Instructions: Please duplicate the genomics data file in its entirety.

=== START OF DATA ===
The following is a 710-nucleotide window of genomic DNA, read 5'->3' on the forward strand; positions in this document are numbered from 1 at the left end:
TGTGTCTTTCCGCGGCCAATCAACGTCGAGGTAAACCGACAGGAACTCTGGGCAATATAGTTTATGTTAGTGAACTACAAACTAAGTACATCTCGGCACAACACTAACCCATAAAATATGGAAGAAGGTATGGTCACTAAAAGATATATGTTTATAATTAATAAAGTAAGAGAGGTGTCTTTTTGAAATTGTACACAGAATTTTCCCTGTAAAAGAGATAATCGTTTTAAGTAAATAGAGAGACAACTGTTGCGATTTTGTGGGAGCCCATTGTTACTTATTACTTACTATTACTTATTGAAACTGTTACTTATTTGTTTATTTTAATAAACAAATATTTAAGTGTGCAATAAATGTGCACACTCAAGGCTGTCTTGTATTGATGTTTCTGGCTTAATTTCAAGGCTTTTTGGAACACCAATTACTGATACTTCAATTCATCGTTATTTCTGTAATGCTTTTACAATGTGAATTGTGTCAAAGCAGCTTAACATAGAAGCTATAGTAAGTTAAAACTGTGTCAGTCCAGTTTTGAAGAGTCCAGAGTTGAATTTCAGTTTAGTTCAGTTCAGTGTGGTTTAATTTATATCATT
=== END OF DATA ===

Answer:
The following is a 710-nucleotide window of genomic DNA, read 5'->3' on the forward strand; positions in this document are numbered from 1 at the left end:
TGTGTCTTTCCGCGGCCAATCAACGTCGAGGTAAACCGACAGGAACTCTGGGCAATATAGTTTATGTTAGTGAACTACAAACTAAGTACATCTCGGCACAACACTAACCCATAAAATATGGAAGAAGGTATGGTCACTAAAAGATATATGTTTATAATTAATAAAGTAAGAGAGGTGTCTTTTTGAAATTGTACACAGAATTTTCCCTGTAAAAGAGATAATCGTTTTAAGTAAATAGAGAGACAACTGTTGCGATTTTGTGGGAGCCCATTGTTACTTATTACTTACTATTACTTATTGAAACTGTTACTTATTTGTTTATTTTAATAAACAAATATTTAAGTGTGCAATAAATGTGCACACTCAAGGCTGTCTTGTATTGATGTTTCTGGCTTAATTTCAAGGCTTTTTGGAACACCAATTACTGATACTTCAATTCATCGTTATTTCTGTAATGCTTTTACAATGTGAATTGTGTCAAAGCAGCTTAACATAGAAGCTATAGTAAGTTAAAACTGTGTCAGTCCAGTTTTGAAGAGTCCAGAGTTGAATTTCAGTTTAGTTCAGTTCAGTGTGGTTTAATTTATATCATT